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Marvel Universe

The Marvel Universe is the fictional shared setting where most of the comic stories published by Marvel Comics takes place.

Though the concept of a shared universe was not new or unique to comics in 1961, writer/editor Stan Lee, together with several artists including Jack Kirby and Steve Ditko created a series of titles where events in one book would have reprecussions in another title and serialized stories would show characters grow and change. Headline characters in one title would make cameo or guest appearances in other books. Eventually many of the leading heroes assembled into a team known as the Avengers. In 1982 Marvel published the mini-series Contest of Champions where all of the major heroes in existence at the time were gathered together to deal with one threat. The Marvel Universe was also notable for setting its central titles in New York city. Care was taken to portray the city and the world as realistically as possible with the presence of superhumans affecting the common citizens in various ways.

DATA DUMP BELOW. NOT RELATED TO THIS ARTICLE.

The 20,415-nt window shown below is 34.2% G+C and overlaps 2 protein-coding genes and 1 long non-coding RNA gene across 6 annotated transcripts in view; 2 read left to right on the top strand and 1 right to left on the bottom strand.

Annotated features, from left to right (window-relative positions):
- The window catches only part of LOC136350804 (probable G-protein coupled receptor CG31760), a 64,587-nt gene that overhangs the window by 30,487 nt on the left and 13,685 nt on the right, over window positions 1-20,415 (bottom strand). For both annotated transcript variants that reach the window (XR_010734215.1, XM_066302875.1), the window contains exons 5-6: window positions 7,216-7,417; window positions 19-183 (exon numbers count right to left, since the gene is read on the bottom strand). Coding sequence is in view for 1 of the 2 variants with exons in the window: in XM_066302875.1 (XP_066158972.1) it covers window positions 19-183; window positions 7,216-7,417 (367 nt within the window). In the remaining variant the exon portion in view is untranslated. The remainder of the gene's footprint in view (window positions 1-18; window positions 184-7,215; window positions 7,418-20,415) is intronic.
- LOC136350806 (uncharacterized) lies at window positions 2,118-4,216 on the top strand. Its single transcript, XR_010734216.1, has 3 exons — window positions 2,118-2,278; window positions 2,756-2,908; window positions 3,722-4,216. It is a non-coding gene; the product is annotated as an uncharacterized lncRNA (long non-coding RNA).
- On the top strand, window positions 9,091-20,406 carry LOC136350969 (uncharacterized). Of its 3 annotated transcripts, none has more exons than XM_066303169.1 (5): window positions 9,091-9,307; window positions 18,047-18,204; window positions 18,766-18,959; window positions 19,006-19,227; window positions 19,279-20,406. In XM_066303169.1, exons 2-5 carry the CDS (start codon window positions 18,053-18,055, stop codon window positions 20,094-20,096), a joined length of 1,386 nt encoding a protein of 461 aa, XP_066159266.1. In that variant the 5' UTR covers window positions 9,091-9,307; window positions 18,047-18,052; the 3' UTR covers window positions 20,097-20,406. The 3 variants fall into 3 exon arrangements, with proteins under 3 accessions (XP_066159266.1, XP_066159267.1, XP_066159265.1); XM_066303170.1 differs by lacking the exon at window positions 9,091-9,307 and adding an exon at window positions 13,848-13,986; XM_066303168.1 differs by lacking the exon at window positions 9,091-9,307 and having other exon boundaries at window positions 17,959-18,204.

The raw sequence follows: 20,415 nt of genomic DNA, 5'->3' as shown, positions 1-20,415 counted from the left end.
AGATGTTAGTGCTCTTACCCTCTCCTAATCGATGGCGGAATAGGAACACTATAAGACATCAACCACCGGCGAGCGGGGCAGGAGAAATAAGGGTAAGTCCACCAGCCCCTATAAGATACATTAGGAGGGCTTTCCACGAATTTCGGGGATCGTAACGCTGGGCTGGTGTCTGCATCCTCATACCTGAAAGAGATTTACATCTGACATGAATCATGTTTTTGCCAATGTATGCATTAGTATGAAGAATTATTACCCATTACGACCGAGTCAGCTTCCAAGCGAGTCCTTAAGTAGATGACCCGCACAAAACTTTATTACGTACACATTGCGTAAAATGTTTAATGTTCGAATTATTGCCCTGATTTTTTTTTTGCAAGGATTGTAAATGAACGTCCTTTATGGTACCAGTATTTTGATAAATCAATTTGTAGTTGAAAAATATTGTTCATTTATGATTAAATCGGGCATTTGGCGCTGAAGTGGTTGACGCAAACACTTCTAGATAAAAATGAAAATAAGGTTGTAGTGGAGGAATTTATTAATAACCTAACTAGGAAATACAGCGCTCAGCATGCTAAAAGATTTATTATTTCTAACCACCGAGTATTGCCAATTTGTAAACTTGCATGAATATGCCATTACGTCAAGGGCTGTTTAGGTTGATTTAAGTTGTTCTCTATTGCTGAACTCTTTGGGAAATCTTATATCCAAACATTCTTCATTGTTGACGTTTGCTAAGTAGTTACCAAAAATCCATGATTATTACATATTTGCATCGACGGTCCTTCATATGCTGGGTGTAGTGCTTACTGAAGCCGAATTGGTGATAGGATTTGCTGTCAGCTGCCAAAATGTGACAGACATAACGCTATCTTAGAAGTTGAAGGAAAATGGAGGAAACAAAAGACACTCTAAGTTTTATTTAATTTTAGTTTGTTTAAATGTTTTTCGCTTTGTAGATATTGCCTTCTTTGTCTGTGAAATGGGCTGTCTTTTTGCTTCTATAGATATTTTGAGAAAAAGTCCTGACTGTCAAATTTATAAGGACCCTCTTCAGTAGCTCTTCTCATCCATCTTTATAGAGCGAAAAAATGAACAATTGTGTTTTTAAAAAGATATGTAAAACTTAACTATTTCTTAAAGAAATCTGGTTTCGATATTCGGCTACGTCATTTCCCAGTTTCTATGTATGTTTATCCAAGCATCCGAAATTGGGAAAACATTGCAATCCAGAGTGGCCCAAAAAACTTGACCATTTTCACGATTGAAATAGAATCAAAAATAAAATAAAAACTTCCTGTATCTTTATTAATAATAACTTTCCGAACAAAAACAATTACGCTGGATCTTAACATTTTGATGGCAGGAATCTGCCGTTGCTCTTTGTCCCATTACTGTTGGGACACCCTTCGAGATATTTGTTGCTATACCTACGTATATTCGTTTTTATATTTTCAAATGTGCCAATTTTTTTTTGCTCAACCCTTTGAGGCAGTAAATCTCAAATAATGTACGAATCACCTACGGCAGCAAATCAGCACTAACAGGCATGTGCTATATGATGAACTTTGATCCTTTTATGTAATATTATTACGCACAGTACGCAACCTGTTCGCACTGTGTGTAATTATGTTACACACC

Over the years as the number of titles published increased and the volume of past stories accumulated it became increasingly difficult to maintain internal consistency. In order to continue publishing stories of its most popular characters, maintaining the status quo became necessary. Change and growth for characters was replaced with the illusion of change. Unlike its main rival DC Comics Marvel has never engaged in a drastic reboot of their continuity. Minor attempts have been made in recent years to produce stories more accessible for neophyte readers such as the Heroes Reborn titles (occurring in a pocket universe where many of the major Marvel heroes were exiled) and the Ultimate titles (a self-contained universe unrelated to the main Marvel continuity).

In 2002 a study was done of the interactions between characters in the Marvel Universe (Alberich, R., Miro-Julia, J. & Rosselló, F. Marvel Universe looks almost like a real social network) which revealed that the Marvel Universe shares some non-random features with the social networks[?] of collaborating scientists or co-starring movie actors. This pattern developed without deliberate coordination among the various writers over the years. The most socially networked character in the universe is Captain America.

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